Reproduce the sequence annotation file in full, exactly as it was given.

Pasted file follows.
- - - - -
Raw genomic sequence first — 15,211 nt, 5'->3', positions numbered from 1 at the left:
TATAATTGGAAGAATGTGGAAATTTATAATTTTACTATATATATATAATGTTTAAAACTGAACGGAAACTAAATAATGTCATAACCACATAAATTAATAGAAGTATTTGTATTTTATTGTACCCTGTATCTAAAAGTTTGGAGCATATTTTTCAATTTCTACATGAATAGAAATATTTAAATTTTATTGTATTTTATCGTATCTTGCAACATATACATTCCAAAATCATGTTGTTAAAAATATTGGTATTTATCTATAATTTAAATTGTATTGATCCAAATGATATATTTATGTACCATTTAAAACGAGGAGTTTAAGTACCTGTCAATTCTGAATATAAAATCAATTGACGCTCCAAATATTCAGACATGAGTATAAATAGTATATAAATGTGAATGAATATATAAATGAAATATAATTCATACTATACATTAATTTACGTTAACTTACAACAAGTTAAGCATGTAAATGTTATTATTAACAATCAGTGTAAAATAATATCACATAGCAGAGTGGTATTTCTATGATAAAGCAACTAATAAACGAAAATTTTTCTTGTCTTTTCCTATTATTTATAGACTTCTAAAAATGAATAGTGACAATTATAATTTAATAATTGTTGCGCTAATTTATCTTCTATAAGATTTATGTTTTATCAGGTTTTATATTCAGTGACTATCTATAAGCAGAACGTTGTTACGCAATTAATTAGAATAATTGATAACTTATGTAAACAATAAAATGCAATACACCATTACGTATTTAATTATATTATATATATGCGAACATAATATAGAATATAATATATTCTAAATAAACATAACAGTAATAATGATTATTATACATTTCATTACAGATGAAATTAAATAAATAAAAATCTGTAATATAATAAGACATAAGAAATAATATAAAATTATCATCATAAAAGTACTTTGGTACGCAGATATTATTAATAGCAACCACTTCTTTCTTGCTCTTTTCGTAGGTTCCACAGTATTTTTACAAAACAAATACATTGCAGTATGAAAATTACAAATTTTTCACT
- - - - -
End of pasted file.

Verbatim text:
Raw genomic sequence first — 15,211 nt, 5'->3', positions numbered from 1 at the left:
TATAATTGGAAGAATGTGGAAATTTATAATTTTACTATATATATATAATGTTTAAAACTGAACGGAAACTAAATAATGTCATAACCACATAAATTAATAGAAGTATTTGTATTTTATTGTACCCTGTATCTAAAAGTTTGGAGCATATTTTTCAATTTCTACATGAATAGAAATATTTAAATTTTATTGTATTTTATCGTATCTTGCAACATATACATTCCAAAATCATGTTGTTAAAAATATTGGTATTTATCTATAATTTAAATTGTATTGATCCAAATGATATATTTATGTACCATTTAAAACGAGGAGTTTAAGTACCTGTCAATTCTGAATATAAAATCAATTGACGCTCCAAATATTCAGACATGAGTATAAATAGTATATAAATGTGAATGAATATATAAATGAAATATAATTCATACTATACATTAATTTACGTTAACTTACAACAAGTTAAGCATGTAAATGTTATTATTAACAATCAGTGTAAAATAATATCACATAGCAGAGTGGTATTTCTATGATAAAGCAACTAATAAACGAAAATTTTTCTTGTCTTTTCCTATTATTTATAGACTTCTAAAAATGAATAGTGACAATTATAATTTAATAATTGTTGCGCTAATTTATCTTCTATAAGATTTATGTTTTATCAGGTTTTATATTCAGTGACTATCTATAAGCAGAACGTTGTTACGCAATTAATTAGAATAATTGATAACTTATGTAAACAATAAAATGCAATACACCATTACGTATTTAATTATATTATATATATGCGAACATAATATAGAATATAATATATTCTAAATAAACATAACAGTAATAATGATTATTATACATTTCATTACAGATGAAATTAAATAAATAAAAATCTGTAATATAATAAGACATAAGAAATAATATAAAATTATCATCATAAAAGTACTTTGGTACGCAGATATTATTAATAGCAACCACTTCTTTCTTGCTCTTTTCGTAGGTTCCACAGTATTTTTACAAAACAAATACATTGCAGTATGAAAATTACAAATTTTTCACT